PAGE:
Yes, Corporations Still Fund the Arts (from Arts Watch)

Posted by Jaclyn Wood, Jun 01, 2011

Spain's Landarbaso Choir

As this title suggests, corporations ARE still funding the arts, and they’re finding creative ways to do so.

Recent funding cuts have hit mid-sized and small cities throughout the country particularly hard. This is especially true in rural and underserved areas.

Although not quite underserved/rural, Cincinnati has become a great example of how cultural events, festivals, concerts, and competitions bring visibility, income, and fun to communities throughout the country.

Procter & Gamble Co. (P&G) recognizes the unique influence of the arts as well. The company has become the first major corporate sponsor for the World Choir Games 2012. The biennial choral music competition is the largest of its kind in the world and is expected to draw some 90,000 people to the Cincinnati area next summer. 

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The Arts Create Extraordinary Shared Experiences

Posted by Ms. Margy Waller, Jun 07, 2011

Margy Waller

We love the stuff that brings people together to experience special and fun things that can only happen here.

On Tuesday, May 3, legendary cellist Yo-Yo Ma performed with the Cincinnati Symphony for almost 3,500 people, filling every seat in our beautiful, historic Music Hall.

The performance was so highly-anticipated that it was sold-out for months in advance, leaving hundreds of fans without tickets.

So, our community leaders came together to fashion a creative response to this dilemma -- making sure that people all around could share the music.

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Public Support for the Arts - A Success Story

Posted by Ms. Karen Gahl Mills, Jun 29, 2011

Karen Gahl-Mills

With each day’s news, we read about further reductions in public arts funding at the state and federal level. We are all challenged to, yet again, help our public officials see the value in supporting institutions such as our state arts councils, under threat as our states look for solutions to budget gaps.

Permit me to provide a glimmer of hope in this otherwise dark time, and let me tell you about the success story that is Cuyahoga Arts & Culture.

In 2006, after ten years of hard work, a broad and diverse group of community leaders came together to pass a dedicated, 10-year cigarette tax for arts and culture in the county that includes and surrounds Cleveland.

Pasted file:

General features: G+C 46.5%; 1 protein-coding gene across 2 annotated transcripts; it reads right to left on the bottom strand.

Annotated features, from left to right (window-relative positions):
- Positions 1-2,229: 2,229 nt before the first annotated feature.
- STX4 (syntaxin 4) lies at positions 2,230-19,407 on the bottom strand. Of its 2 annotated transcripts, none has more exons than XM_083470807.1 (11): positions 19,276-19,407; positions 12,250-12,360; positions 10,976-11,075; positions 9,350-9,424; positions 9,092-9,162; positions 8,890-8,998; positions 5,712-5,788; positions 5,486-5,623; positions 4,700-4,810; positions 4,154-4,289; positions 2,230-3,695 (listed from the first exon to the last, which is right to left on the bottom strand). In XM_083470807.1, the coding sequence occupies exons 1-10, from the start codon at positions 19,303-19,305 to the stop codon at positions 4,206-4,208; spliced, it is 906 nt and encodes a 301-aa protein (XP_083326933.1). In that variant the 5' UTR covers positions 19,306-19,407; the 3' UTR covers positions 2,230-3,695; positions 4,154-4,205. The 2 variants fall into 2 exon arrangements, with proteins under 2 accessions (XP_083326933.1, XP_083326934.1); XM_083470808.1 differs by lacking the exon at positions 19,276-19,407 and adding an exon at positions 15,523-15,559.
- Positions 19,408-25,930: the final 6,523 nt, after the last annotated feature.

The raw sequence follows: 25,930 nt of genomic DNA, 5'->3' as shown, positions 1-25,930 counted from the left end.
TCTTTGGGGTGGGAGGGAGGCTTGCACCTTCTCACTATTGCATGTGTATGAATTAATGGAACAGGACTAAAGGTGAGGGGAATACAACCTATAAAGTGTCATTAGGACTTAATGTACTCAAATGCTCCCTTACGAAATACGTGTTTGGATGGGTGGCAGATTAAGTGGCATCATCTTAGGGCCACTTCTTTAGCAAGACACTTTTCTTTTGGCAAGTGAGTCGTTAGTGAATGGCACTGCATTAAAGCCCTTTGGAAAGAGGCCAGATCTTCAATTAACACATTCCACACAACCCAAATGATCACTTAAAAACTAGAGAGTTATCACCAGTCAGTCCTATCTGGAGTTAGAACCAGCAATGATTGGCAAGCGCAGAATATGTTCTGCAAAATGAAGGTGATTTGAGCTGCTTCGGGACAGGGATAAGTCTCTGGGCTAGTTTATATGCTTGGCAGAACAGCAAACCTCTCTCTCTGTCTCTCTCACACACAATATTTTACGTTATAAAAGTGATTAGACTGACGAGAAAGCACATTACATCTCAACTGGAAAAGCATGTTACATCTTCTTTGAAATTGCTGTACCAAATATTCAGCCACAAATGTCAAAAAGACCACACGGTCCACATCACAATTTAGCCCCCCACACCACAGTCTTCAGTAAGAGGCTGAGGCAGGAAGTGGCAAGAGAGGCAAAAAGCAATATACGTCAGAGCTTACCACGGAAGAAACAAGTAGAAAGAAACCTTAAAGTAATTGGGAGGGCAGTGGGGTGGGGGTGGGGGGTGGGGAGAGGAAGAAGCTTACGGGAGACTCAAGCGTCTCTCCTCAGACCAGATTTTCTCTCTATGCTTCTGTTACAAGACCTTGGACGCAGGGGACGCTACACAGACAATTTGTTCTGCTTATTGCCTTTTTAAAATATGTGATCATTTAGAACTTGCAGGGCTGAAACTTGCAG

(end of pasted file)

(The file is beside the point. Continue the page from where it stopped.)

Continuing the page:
Overnight, our region moved from having one of the lowest per capital local investments in arts and culture--64 cents--to having one of the highest--$13.50 at last count.

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Freedom from Budget Cuts

Posted by Justin Knabb, Jul 01, 2011

Fourth of July celebrations started early for several states this week, as arts advocates scored major victories in Ohio, Pennsylvania, New Jersey and South Carolina.

Ohio Citizens for the Arts is reporting that the state arts council will enjoy a 30.5% increase in funding for the 2012-13 biennium – 62.1 percent more than Governor John Kasich had proposed. The current allocation for FYs 2010-11 is $13.2 million, with the governor proposing only $10.6 million for the upcoming biennium. However, legislatures decided to increase that number to $17.2 million, and the governor agreed!

In Pennsylvania, the House of Representatives had proposed a 70% reduction to the $9 million budget of the Pennsylvania Council on the Arts- a stark contrast to Governor Tom Corbett’s request for essentially flat funding. The Senate did not concur, and reinstated the funding: $8.2 million for arts grants, and $866,000 for arts agency administration. The House acquiesced, and the amended budget was sent to the governor for approval.

Finally, the New Jersey Legislature was pushing for a 27% cut to the $16 million budget of the state arts agency, but Governor Chris Christie removed language in the final budget that would have enacted those cuts. And, as most are already aware, South Carolinians scored a major victory as the legislature voted to override Governor Nikki Haley’s line-item veto of arts funding, thus preserving the $1.9 million allocation to their arts commission.

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Why Does Your Business Value the Arts?

Posted by Jessica Gaines, Dec 15, 2016

In their acceptance speeches at the 2016 BCA 10 Awards, twelve industry leaders spoke about what being honored at the 2016 BCA 10 means to them and why they encourage and seek out opportunities to bring the arts into their worlds.

"We believe that everyone in this room is art. And when art and the folks in this room come together, we spark innovation; we inspire youth. We celebrate and heal communities. We stimulate economies. We sustain this great nation."

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